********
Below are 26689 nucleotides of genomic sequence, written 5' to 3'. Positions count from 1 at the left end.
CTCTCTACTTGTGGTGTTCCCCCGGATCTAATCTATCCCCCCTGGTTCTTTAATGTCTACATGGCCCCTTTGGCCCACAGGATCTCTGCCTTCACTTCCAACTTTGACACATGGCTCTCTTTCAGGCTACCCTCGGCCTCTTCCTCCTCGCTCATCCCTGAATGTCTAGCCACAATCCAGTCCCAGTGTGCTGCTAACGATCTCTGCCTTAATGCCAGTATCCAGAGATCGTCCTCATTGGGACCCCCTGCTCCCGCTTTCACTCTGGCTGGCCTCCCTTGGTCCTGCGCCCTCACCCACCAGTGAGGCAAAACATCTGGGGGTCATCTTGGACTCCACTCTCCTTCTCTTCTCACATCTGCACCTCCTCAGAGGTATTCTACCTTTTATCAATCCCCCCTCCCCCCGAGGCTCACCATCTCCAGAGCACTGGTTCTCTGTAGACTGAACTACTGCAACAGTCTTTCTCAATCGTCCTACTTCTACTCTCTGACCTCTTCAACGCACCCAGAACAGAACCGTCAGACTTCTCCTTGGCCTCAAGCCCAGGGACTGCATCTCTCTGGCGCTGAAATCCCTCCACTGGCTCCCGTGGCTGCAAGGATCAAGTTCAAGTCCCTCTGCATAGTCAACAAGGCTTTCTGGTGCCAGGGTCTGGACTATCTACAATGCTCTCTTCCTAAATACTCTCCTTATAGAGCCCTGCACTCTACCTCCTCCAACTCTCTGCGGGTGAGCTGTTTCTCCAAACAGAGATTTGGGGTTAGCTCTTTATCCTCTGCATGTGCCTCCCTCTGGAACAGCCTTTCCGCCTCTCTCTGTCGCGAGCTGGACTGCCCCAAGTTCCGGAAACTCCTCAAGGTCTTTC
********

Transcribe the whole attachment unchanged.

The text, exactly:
Below are 26689 nucleotides of genomic sequence, written 5' to 3'. Positions count from 1 at the left end.
CTCTCTACTTGTGGTGTTCCCCCGGATCTAATCTATCCCCCCTGGTTCTTTAATGTCTACATGGCCCCTTTGGCCCACAGGATCTCTGCCTTCACTTCCAACTTTGACACATGGCTCTCTTTCAGGCTACCCTCGGCCTCTTCCTCCTCGCTCATCCCTGAATGTCTAGCCACAATCCAGTCCCAGTGTGCTGCTAACGATCTCTGCCTTAATGCCAGTATCCAGAGATCGTCCTCATTGGGACCCCCTGCTCCCGCTTTCACTCTGGCTGGCCTCCCTTGGTCCTGCGCCCTCACCCACCAGTGAGGCAAAACATCTGGGGGTCATCTTGGACTCCACTCTCCTTCTCTTCTCACATCTGCACCTCCTCAGAGGTATTCTACCTTTTATCAATCCCCCCTCCCCCCGAGGCTCACCATCTCCAGAGCACTGGTTCTCTGTAGACTGAACTACTGCAACAGTCTTTCTCAATCGTCCTACTTCTACTCTCTGACCTCTTCAACGCACCCAGAACAGAACCGTCAGACTTCTCCTTGGCCTCAAGCCCAGGGACTGCATCTCTCTGGCGCTGAAATCCCTCCACTGGCTCCCGTGGCTGCAAGGATCAAGTTCAAGTCCCTCTGCATAGTCAACAAGGCTTTCTGGTGCCAGGGTCTGGACTATCTACAATGCTCTCTTCCTAAATACTCTCCTTATAGAGCCCTGCACTCTACCTCCTCCAACTCTCTGCGGGTGAGCTGTTTCTCCAAACAGAGATTTGGGGTTAGCTCTTTATCCTCTGCATGTGCCTCCCTCTGGAACAGCCTTTCCGCCTCTCTCTGTCGCGAGCTGGACTGCCCCAAGTTCCGGAAACTCCTCAAGGTCTTTC